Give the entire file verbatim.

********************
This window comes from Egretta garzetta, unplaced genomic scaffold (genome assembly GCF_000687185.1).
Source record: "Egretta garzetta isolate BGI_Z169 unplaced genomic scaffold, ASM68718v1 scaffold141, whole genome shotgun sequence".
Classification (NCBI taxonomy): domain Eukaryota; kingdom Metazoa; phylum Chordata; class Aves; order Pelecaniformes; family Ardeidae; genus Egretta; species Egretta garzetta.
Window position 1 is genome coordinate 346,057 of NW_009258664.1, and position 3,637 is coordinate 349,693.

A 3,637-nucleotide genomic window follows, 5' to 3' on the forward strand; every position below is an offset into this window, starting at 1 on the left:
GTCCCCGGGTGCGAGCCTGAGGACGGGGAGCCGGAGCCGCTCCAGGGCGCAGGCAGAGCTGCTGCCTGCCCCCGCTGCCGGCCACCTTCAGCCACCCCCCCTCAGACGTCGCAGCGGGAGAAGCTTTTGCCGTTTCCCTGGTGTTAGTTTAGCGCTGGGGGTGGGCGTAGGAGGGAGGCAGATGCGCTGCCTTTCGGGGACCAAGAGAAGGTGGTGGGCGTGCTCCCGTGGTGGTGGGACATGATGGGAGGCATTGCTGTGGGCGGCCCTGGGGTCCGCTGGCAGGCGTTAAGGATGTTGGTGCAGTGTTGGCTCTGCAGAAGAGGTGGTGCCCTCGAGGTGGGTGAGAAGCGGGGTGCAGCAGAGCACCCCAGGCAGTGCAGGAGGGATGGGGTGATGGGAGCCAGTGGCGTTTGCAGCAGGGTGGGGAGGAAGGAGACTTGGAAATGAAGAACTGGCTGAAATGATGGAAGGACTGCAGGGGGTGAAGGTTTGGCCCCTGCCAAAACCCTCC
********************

This window comes from Egretta garzetta, unplaced genomic scaffold (genome assembly GCF_000687185.1).
Source record: "Egretta garzetta isolate BGI_Z169 unplaced genomic scaffold, ASM68718v1 scaffold141, whole genome shotgun sequence".
Classification (NCBI taxonomy): domain Eukaryota; kingdom Metazoa; phylum Chordata; class Aves; order Pelecaniformes; family Ardeidae; genus Egretta; species Egretta garzetta.
Window position 1 is genome coordinate 346,057 of NW_009258664.1, and position 3,637 is coordinate 349,693.

A 3,637-nucleotide genomic window follows, 5' to 3' on the forward strand; every position below is an offset into this window, starting at 1 on the left:
GTCCCCGGGTGCGAGCCTGAGGACGGGGAGCCGGAGCCGCTCCAGGGCGCAGGCAGAGCTGCTGCCTGCCCCCGCTGCCGGCCACCTTCAGCCACCCCCCCTCAGACGTCGCAGCGGGAGAAGCTTTTGCCGTTTCCCTGGTGTTAGTTTAGCGCTGGGGGTGGGCGTAGGAGGGAGGCAGATGCGCTGCCTTTCGGGGACCAAGAGAAGGTGGTGGGCGTGCTCCCGTGGTGGTGGGACATGATGGGAGGCATTGCTGTGGGCGGCCCTGGGGTCCGCTGGCAGGCGTTAAGGATGTTGGTGCAGTGTTGGCTCTGCAGAAGAGGTGGTGCCCTCGAGGTGGGTGAGAAGCGGGGTGCAGCAGAGCACCCCAGGCAGTGCAGGAGGGATGGGGTGATGGGAGCCAGTGGCGTTTGCAGCAGGGTGGGGAGGAAGGAGACTTGGAAATGAAGAACTGGCTGAAATGATGGAAGGACTGCAGGGGGTGAAGGTTTGGCCCCTGCCAAAACCCTCC